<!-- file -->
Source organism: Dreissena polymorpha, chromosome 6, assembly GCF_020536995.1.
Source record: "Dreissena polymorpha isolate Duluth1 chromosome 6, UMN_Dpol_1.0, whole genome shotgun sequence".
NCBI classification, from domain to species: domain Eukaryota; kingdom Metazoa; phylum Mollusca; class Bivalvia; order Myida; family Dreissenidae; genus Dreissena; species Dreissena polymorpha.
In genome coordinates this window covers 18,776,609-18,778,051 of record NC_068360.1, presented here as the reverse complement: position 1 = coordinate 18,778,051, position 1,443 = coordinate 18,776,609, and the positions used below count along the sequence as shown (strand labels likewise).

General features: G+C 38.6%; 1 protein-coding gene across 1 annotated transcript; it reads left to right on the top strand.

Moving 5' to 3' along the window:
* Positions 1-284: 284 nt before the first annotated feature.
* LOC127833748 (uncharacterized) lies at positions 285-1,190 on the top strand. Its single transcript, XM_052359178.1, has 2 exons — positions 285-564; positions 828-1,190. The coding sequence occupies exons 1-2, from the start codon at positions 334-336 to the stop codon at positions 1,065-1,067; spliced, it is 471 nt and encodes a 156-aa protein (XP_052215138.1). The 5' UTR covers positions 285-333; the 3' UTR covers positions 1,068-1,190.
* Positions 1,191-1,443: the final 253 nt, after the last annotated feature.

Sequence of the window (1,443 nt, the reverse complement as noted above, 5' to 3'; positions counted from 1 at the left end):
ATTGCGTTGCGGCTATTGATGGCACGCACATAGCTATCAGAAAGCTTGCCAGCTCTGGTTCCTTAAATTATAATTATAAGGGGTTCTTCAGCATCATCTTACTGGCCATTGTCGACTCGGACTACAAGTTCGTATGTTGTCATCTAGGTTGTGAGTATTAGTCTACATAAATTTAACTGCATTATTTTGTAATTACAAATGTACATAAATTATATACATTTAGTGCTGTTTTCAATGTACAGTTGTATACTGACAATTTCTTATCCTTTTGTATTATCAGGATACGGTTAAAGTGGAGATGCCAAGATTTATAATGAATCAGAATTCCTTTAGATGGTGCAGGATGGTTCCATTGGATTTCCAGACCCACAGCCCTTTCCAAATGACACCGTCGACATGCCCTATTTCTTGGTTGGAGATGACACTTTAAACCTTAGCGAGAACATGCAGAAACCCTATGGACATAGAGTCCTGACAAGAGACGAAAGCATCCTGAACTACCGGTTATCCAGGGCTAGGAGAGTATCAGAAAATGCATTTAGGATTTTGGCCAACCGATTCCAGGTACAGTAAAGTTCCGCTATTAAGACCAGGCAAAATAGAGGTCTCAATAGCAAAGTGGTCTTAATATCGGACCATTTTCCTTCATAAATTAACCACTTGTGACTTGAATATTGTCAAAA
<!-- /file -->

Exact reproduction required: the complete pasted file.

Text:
Source organism: Dreissena polymorpha, chromosome 6, assembly GCF_020536995.1.
Source record: "Dreissena polymorpha isolate Duluth1 chromosome 6, UMN_Dpol_1.0, whole genome shotgun sequence".
NCBI classification, from domain to species: domain Eukaryota; kingdom Metazoa; phylum Mollusca; class Bivalvia; order Myida; family Dreissenidae; genus Dreissena; species Dreissena polymorpha.
In genome coordinates this window covers 18,776,609-18,778,051 of record NC_068360.1, presented here as the reverse complement: position 1 = coordinate 18,778,051, position 1,443 = coordinate 18,776,609, and the positions used below count along the sequence as shown (strand labels likewise).

General features: G+C 38.6%; 1 protein-coding gene across 1 annotated transcript; it reads left to right on the top strand.

Moving 5' to 3' along the window:
* Positions 1-284: 284 nt before the first annotated feature.
* LOC127833748 (uncharacterized) lies at positions 285-1,190 on the top strand. Its single transcript, XM_052359178.1, has 2 exons — positions 285-564; positions 828-1,190. The coding sequence occupies exons 1-2, from the start codon at positions 334-336 to the stop codon at positions 1,065-1,067; spliced, it is 471 nt and encodes a 156-aa protein (XP_052215138.1). The 5' UTR covers positions 285-333; the 3' UTR covers positions 1,068-1,190.
* Positions 1,191-1,443: the final 253 nt, after the last annotated feature.

Sequence of the window (1,443 nt, the reverse complement as noted above, 5' to 3'; positions counted from 1 at the left end):
ATTGCGTTGCGGCTATTGATGGCACGCACATAGCTATCAGAAAGCTTGCCAGCTCTGGTTCCTTAAATTATAATTATAAGGGGTTCTTCAGCATCATCTTACTGGCCATTGTCGACTCGGACTACAAGTTCGTATGTTGTCATCTAGGTTGTGAGTATTAGTCTACATAAATTTAACTGCATTATTTTGTAATTACAAATGTACATAAATTATATACATTTAGTGCTGTTTTCAATGTACAGTTGTATACTGACAATTTCTTATCCTTTTGTATTATCAGGATACGGTTAAAGTGGAGATGCCAAGATTTATAATGAATCAGAATTCCTTTAGATGGTGCAGGATGGTTCCATTGGATTTCCAGACCCACAGCCCTTTCCAAATGACACCGTCGACATGCCCTATTTCTTGGTTGGAGATGACACTTTAAACCTTAGCGAGAACATGCAGAAACCCTATGGACATAGAGTCCTGACAAGAGACGAAAGCATCCTGAACTACCGGTTATCCAGGGCTAGGAGAGTATCAGAAAATGCATTTAGGATTTTGGCCAACCGATTCCAGGTACAGTAAAGTTCCGCTATTAAGACCAGGCAAAATAGAGGTCTCAATAGCAAAGTGGTCTTAATATCGGACCATTTTCCTTCATAAATTAACCACTTGTGACTTGAATATTGTCAAAA